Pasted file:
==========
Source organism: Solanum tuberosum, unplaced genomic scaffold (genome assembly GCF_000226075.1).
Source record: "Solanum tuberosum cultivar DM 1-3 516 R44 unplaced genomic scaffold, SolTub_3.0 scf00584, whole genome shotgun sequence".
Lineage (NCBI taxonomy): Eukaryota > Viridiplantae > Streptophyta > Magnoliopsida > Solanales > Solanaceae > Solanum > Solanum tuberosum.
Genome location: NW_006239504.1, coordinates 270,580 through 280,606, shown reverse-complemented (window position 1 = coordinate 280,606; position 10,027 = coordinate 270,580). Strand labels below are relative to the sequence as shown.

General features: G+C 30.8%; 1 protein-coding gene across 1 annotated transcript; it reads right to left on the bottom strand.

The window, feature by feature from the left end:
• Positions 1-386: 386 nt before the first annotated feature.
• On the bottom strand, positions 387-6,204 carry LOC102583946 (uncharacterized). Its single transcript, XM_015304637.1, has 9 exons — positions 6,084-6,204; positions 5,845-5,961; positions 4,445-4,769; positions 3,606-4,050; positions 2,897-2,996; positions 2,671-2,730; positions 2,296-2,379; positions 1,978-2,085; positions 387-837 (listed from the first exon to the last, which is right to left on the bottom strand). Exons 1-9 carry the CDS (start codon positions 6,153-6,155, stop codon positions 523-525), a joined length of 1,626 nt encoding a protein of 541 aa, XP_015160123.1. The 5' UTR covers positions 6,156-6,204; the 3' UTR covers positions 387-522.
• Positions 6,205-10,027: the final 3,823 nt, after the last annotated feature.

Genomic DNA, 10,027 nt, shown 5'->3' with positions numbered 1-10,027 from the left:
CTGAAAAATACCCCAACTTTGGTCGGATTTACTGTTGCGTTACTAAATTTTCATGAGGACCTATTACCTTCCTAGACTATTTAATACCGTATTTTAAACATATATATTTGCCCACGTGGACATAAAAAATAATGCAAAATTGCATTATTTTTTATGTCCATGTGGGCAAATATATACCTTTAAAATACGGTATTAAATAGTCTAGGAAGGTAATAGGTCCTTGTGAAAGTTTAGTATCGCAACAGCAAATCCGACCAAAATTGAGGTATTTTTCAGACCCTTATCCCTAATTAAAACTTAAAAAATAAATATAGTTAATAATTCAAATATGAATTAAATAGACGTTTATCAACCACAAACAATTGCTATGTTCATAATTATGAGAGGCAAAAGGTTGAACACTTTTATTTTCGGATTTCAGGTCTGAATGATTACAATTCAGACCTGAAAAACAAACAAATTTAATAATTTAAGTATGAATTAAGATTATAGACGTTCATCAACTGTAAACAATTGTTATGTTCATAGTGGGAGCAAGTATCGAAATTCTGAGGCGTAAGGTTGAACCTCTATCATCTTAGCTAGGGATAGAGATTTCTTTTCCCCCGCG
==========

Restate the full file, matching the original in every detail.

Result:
Source organism: Solanum tuberosum, unplaced genomic scaffold (genome assembly GCF_000226075.1).
Source record: "Solanum tuberosum cultivar DM 1-3 516 R44 unplaced genomic scaffold, SolTub_3.0 scf00584, whole genome shotgun sequence".
Lineage (NCBI taxonomy): Eukaryota > Viridiplantae > Streptophyta > Magnoliopsida > Solanales > Solanaceae > Solanum > Solanum tuberosum.
Genome location: NW_006239504.1, coordinates 270,580 through 280,606, shown reverse-complemented (window position 1 = coordinate 280,606; position 10,027 = coordinate 270,580). Strand labels below are relative to the sequence as shown.

General features: G+C 30.8%; 1 protein-coding gene across 1 annotated transcript; it reads right to left on the bottom strand.

The window, feature by feature from the left end:
• Positions 1-386: 386 nt before the first annotated feature.
• On the bottom strand, positions 387-6,204 carry LOC102583946 (uncharacterized). Its single transcript, XM_015304637.1, has 9 exons — positions 6,084-6,204; positions 5,845-5,961; positions 4,445-4,769; positions 3,606-4,050; positions 2,897-2,996; positions 2,671-2,730; positions 2,296-2,379; positions 1,978-2,085; positions 387-837 (listed from the first exon to the last, which is right to left on the bottom strand). Exons 1-9 carry the CDS (start codon positions 6,153-6,155, stop codon positions 523-525), a joined length of 1,626 nt encoding a protein of 541 aa, XP_015160123.1. The 5' UTR covers positions 6,156-6,204; the 3' UTR covers positions 387-522.
• Positions 6,205-10,027: the final 3,823 nt, after the last annotated feature.

Genomic DNA, 10,027 nt, shown 5'->3' with positions numbered 1-10,027 from the left:
CTGAAAAATACCCCAACTTTGGTCGGATTTACTGTTGCGTTACTAAATTTTCATGAGGACCTATTACCTTCCTAGACTATTTAATACCGTATTTTAAACATATATATTTGCCCACGTGGACATAAAAAATAATGCAAAATTGCATTATTTTTTATGTCCATGTGGGCAAATATATACCTTTAAAATACGGTATTAAATAGTCTAGGAAGGTAATAGGTCCTTGTGAAAGTTTAGTATCGCAACAGCAAATCCGACCAAAATTGAGGTATTTTTCAGACCCTTATCCCTAATTAAAACTTAAAAAATAAATATAGTTAATAATTCAAATATGAATTAAATAGACGTTTATCAACCACAAACAATTGCTATGTTCATAATTATGAGAGGCAAAAGGTTGAACACTTTTATTTTCGGATTTCAGGTCTGAATGATTACAATTCAGACCTGAAAAACAAACAAATTTAATAATTTAAGTATGAATTAAGATTATAGACGTTCATCAACTGTAAACAATTGTTATGTTCATAGTGGGAGCAAGTATCGAAATTCTGAGGCGTAAGGTTGAACCTCTATCATCTTAGCTAGGGATAGAGATTTCTTTTCCCCCGCG